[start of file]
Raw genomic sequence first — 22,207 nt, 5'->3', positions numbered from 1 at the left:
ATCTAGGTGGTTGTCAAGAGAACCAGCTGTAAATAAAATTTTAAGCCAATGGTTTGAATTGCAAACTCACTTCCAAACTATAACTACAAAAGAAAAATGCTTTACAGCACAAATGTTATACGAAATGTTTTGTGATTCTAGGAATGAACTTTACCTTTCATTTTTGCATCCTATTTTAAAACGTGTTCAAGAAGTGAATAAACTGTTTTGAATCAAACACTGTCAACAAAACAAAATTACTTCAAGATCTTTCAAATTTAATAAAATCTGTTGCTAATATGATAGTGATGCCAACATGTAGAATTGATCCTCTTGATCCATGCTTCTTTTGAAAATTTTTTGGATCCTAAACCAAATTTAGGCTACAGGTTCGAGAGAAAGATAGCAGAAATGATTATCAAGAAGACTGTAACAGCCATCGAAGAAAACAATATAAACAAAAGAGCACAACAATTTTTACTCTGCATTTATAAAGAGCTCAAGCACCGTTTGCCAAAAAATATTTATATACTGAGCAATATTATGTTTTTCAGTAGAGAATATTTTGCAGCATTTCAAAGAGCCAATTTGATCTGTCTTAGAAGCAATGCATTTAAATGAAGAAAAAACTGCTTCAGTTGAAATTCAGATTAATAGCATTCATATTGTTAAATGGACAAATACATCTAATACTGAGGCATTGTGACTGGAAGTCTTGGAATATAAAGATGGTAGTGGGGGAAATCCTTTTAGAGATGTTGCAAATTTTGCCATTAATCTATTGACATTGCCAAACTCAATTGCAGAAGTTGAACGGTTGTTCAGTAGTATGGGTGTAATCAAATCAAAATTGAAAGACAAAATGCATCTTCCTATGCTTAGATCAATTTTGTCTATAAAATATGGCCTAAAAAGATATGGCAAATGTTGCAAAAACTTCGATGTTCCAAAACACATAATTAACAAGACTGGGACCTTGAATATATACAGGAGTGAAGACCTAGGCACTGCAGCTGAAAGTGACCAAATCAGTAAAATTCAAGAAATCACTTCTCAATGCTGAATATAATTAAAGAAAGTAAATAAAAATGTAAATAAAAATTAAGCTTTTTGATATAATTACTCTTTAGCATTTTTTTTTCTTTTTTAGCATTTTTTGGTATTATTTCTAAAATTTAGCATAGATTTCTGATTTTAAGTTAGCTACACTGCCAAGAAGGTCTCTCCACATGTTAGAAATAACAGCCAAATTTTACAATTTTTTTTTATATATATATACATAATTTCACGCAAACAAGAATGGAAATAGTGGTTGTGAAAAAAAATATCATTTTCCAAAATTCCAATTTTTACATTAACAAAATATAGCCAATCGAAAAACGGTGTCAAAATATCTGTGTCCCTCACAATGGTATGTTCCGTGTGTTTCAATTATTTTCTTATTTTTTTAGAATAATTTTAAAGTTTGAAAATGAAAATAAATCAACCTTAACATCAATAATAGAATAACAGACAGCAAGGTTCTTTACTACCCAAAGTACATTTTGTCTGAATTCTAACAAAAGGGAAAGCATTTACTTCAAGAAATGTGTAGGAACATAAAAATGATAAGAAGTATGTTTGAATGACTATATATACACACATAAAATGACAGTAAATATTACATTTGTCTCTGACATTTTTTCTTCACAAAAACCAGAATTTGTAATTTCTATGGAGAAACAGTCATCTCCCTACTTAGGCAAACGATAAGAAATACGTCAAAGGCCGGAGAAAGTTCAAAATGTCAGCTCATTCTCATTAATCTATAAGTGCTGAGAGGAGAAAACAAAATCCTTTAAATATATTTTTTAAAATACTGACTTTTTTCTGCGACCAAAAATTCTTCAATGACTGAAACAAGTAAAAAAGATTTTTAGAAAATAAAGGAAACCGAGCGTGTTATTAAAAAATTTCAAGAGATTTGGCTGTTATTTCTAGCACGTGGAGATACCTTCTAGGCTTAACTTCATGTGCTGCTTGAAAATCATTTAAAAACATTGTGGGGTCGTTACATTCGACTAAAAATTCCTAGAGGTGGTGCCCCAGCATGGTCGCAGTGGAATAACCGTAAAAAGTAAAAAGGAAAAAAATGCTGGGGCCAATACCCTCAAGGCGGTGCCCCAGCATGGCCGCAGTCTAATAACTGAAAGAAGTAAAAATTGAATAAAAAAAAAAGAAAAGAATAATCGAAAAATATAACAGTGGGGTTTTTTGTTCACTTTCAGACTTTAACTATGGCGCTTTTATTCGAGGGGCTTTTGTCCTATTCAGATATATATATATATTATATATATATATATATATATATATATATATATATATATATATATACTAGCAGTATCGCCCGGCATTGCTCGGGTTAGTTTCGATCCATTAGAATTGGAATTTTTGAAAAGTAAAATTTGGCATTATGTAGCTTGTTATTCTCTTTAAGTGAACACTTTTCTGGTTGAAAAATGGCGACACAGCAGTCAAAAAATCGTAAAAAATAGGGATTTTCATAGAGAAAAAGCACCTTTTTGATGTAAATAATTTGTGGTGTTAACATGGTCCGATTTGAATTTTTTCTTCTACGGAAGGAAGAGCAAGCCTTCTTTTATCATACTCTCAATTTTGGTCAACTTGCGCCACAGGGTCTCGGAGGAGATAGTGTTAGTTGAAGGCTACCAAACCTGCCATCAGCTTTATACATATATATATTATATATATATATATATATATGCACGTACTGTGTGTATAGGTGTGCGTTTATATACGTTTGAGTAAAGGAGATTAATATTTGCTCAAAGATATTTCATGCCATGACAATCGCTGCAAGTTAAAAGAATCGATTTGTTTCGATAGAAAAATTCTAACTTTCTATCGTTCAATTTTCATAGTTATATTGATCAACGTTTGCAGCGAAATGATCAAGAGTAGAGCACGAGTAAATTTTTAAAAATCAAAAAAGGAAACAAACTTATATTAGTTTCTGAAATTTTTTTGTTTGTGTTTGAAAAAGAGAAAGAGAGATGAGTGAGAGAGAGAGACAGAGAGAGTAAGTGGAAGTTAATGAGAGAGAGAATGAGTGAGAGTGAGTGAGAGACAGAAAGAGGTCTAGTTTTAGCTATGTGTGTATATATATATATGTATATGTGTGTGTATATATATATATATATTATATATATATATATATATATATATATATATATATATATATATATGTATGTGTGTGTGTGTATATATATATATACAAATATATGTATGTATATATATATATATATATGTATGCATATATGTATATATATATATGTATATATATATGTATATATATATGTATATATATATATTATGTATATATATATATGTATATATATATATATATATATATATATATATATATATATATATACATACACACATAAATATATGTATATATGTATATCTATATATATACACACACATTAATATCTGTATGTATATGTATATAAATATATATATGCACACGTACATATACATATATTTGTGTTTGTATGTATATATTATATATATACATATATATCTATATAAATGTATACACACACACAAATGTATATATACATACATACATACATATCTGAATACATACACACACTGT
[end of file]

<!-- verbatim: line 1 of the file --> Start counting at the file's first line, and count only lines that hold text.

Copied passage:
Raw genomic sequence first — 22,207 nt, 5'->3', positions numbered from 1 at the left: